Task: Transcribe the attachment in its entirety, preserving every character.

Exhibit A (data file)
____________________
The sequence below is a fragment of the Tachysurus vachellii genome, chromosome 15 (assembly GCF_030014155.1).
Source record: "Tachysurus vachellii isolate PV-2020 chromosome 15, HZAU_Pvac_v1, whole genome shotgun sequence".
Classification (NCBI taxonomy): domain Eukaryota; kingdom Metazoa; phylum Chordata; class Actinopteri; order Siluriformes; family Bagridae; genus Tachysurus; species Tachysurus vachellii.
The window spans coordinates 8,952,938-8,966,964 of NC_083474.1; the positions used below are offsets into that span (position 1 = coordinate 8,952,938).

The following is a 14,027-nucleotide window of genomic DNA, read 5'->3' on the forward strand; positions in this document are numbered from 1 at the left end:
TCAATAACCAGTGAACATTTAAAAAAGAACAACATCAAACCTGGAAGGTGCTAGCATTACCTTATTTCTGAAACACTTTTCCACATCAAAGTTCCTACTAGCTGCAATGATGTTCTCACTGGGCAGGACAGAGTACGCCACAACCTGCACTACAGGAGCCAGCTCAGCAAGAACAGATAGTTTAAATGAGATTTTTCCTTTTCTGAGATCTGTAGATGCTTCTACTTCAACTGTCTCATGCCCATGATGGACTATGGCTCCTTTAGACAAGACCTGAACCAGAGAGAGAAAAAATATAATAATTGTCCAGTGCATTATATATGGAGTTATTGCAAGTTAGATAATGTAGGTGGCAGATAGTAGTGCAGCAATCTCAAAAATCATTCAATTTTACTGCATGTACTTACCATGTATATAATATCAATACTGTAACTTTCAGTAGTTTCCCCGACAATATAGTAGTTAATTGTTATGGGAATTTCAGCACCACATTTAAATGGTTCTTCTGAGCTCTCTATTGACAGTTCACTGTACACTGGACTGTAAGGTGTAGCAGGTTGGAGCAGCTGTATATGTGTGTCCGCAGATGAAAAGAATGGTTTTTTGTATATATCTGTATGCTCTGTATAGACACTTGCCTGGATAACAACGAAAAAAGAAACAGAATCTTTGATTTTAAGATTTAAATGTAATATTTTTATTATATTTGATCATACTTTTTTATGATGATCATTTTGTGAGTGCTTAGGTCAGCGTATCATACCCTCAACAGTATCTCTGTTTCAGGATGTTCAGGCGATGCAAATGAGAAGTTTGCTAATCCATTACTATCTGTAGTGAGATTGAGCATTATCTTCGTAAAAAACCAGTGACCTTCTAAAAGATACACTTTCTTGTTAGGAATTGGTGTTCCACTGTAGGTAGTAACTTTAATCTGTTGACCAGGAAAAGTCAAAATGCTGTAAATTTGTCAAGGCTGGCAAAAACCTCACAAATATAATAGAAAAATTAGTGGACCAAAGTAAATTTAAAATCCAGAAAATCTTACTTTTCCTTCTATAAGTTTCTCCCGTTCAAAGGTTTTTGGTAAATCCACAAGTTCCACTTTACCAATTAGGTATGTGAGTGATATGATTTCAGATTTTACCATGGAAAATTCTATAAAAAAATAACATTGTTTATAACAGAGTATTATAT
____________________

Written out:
The sequence below is a fragment of the Tachysurus vachellii genome, chromosome 15 (assembly GCF_030014155.1).
Source record: "Tachysurus vachellii isolate PV-2020 chromosome 15, HZAU_Pvac_v1, whole genome shotgun sequence".
Classification (NCBI taxonomy): domain Eukaryota; kingdom Metazoa; phylum Chordata; class Actinopteri; order Siluriformes; family Bagridae; genus Tachysurus; species Tachysurus vachellii.
The window spans coordinates 8,952,938-8,966,964 of NC_083474.1; the positions used below are offsets into that span (position 1 = coordinate 8,952,938).

The following is a 14,027-nucleotide window of genomic DNA, read 5'->3' on the forward strand; positions in this document are numbered from 1 at the left end:
TCAATAACCAGTGAACATTTAAAAAAGAACAACATCAAACCTGGAAGGTGCTAGCATTACCTTATTTCTGAAACACTTTTCCACATCAAAGTTCCTACTAGCTGCAATGATGTTCTCACTGGGCAGGACAGAGTACGCCACAACCTGCACTACAGGAGCCAGCTCAGCAAGAACAGATAGTTTAAATGAGATTTTTCCTTTTCTGAGATCTGTAGATGCTTCTACTTCAACTGTCTCATGCCCATGATGGACTATGGCTCCTTTAGACAAGACCTGAACCAGAGAGAGAAAAAATATAATAATTGTCCAGTGCATTATATATGGAGTTATTGCAAGTTAGATAATGTAGGTGGCAGATAGTAGTGCAGCAATCTCAAAAATCATTCAATTTTACTGCATGTACTTACCATGTATATAATATCAATACTGTAACTTTCAGTAGTTTCCCCGACAATATAGTAGTTAATTGTTATGGGAATTTCAGCACCACATTTAAATGGTTCTTCTGAGCTCTCTATTGACAGTTCACTGTACACTGGACTGTAAGGTGTAGCAGGTTGGAGCAGCTGTATATGTGTGTCCGCAGATGAAAAGAATGGTTTTTTGTATATATCTGTATGCTCTGTATAGACACTTGCCTGGATAACAACGAAAAAAGAAACAGAATCTTTGATTTTAAGATTTAAATGTAATATTTTTATTATATTTGATCATACTTTTTTATGATGATCATTTTGTGAGTGCTTAGGTCAGCGTATCATACCCTCAACAGTATCTCTGTTTCAGGATGTTCAGGCGATGCAAATGAGAAGTTTGCTAATCCATTACTATCTGTAGTGAGATTGAGCATTATCTTCGTAAAAAACCAGTGACCTTCTAAAAGATACACTTTCTTGTTAGGAATTGGTGTTCCACTGTAGGTAGTAACTTTAATCTGTTGACCAGGAAAAGTCAAAATGCTGTAAATTTGTCAAGGCTGGCAAAAACCTCACAAATATAATAGAAAAATTAGTGGACCAAAGTAAATTTAAAATCCAGAAAATCTTACTTTTCCTTCTATAAGTTTCTCCCGTTCAAAGGTTTTTGGTAAATCCACAAGTTCCACTTTACCAATTAGGTATGTGAGTGATATGATTTCAGATTTTACCATGGAAAATTCTATAAAAAAATAACATTGTTTATAACAGAGTATTATAT